[OPE-L:1657] Re: Re: technical change and real wages

Subject: [OPE-L:1657] Re: Re: technical change and real wages
From: Duncan K. Foley (foleyd@cepa.newschool.edu)
Date: Tue Nov 09 1999 - 22:24:30 EST

Actually, it seems to me that Okishio was trying to answer this passage (on
the assumption that the technical change was once-and-for-all), by showing
that if the new method appeared to raise the rate of profit for the
individual capitalist it could not lower the rate of profit in the system
as a whole once it was universally adopted.

>Ajit wrote in [OPE-L:1633]:
>> Chris, there is no basis for this "assumption" in Marx. What is the
>> logic behind the assumption that rate of surplus value will remain
>> constant in the face of technical changes? All Marx is doing is to
>> suggest that *if* the rate of surplus value remains constant then the
>> implication of a rise in the organic composition of capital is a fall
>> in the rate of profits. <snip>
>I'm with Ajit on this point. In his discussion of "more intense
>exploitation of labour" in the chapter on "counteracting factors",
>Marx makes it clear that the rate of surplus value can not be taken to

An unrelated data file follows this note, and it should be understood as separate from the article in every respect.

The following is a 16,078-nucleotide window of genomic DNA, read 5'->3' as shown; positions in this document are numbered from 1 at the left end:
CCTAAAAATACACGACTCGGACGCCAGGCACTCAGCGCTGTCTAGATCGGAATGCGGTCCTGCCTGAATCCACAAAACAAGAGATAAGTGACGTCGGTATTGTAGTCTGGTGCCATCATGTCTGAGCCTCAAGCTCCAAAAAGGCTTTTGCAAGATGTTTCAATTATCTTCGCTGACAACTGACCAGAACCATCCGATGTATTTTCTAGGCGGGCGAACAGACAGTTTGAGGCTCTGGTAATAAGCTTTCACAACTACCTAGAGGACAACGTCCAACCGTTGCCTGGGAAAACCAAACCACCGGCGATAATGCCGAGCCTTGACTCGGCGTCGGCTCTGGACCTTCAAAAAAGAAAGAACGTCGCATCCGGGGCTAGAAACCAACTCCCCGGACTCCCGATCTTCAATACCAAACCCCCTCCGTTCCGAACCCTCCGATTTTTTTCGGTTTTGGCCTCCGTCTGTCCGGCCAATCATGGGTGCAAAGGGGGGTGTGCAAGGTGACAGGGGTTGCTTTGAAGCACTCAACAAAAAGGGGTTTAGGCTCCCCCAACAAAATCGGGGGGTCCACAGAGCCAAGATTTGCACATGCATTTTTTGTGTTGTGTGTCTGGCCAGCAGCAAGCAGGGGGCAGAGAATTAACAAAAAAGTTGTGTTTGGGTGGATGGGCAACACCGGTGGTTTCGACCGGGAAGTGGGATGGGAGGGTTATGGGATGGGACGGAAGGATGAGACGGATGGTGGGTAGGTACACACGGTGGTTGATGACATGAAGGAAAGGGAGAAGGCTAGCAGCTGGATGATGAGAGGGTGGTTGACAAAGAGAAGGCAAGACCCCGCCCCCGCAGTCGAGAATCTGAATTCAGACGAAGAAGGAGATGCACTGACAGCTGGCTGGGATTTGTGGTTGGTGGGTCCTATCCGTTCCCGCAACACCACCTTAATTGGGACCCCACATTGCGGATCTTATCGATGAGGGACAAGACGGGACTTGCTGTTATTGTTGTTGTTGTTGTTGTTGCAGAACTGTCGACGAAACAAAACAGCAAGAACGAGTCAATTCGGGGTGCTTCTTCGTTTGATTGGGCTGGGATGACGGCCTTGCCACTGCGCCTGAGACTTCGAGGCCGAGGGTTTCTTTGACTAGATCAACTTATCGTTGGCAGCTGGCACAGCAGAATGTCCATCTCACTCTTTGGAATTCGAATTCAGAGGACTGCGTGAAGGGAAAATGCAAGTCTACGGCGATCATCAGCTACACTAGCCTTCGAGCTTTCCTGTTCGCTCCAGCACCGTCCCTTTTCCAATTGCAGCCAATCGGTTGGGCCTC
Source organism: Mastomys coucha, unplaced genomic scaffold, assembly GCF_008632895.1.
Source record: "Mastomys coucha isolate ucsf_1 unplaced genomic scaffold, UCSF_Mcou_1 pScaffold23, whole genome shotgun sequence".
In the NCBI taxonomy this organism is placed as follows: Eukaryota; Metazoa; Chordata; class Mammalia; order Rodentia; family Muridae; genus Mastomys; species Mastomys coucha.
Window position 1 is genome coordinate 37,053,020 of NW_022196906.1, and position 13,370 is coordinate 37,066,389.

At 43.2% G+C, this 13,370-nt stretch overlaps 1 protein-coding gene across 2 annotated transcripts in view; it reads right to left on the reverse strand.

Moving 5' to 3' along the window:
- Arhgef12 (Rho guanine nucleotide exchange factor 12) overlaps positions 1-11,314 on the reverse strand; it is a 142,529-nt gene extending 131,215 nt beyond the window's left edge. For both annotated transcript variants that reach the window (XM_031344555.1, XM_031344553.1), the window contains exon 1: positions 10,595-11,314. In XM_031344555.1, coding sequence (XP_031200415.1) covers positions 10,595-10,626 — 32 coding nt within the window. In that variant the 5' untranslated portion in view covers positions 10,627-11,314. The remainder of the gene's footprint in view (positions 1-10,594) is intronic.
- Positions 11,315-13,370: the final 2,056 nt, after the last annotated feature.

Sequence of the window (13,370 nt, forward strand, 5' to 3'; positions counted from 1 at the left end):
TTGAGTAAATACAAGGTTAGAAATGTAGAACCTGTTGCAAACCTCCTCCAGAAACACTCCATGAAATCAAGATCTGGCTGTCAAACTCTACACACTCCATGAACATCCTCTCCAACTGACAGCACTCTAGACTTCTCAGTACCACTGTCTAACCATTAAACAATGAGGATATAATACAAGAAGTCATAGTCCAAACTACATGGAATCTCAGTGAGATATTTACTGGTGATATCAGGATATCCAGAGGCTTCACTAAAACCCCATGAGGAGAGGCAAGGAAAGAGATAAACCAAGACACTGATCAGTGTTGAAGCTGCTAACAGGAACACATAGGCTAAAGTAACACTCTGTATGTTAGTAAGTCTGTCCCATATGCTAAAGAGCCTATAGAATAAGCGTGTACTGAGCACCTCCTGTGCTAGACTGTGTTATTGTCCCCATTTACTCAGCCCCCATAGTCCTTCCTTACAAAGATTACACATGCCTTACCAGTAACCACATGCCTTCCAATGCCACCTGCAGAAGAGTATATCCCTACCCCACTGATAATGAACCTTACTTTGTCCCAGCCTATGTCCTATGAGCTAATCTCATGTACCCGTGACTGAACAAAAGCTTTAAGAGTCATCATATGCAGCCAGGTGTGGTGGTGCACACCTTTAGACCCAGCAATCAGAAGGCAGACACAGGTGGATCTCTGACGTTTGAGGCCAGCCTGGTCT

>be constant over the process of accumulation and discusses briefly the
>case which he takes to be typical -- that of an increase in the rate
>of surplus value.
>btw, does the following passage (from the chapter on "Development of the
>Law's Internal Contradictions") anticipate and answer the Okishio
> "No capitalist voluntarily applies a new method of production,
> no matter how much more productive itmay be or how much it
> might raise the rate of surplus-value, if it reduces the rate
> of profit. But every new method of production of this kind
> makes commodities cheaper. At first, therefore, he can sell
> them above their price of production, perhaps above their
> value. He pockets the difference between their costs of
> production and the market price of the other commodities,
> which are produced at higher production costs. This is
> possible because the average socially necessary labour-time
> required to produce these latter commodities is greater than
> the labour-time required with the new method of production.
> His production procedure is ahead of the social average. But
> competition also makes the new procedure universal and subjects
> it to the general fall. A fall in the profit rate then ensues -
> firstly perhaps in this sphere of production, and subsequently
> with the others - a fall that is completely independent of the
> capitalists' will" (Penguin ed., pp. 373-374)
>In solidarity, Jerry

Duncan K. Foley
Department of Economics
Graduate Faculty
New School University
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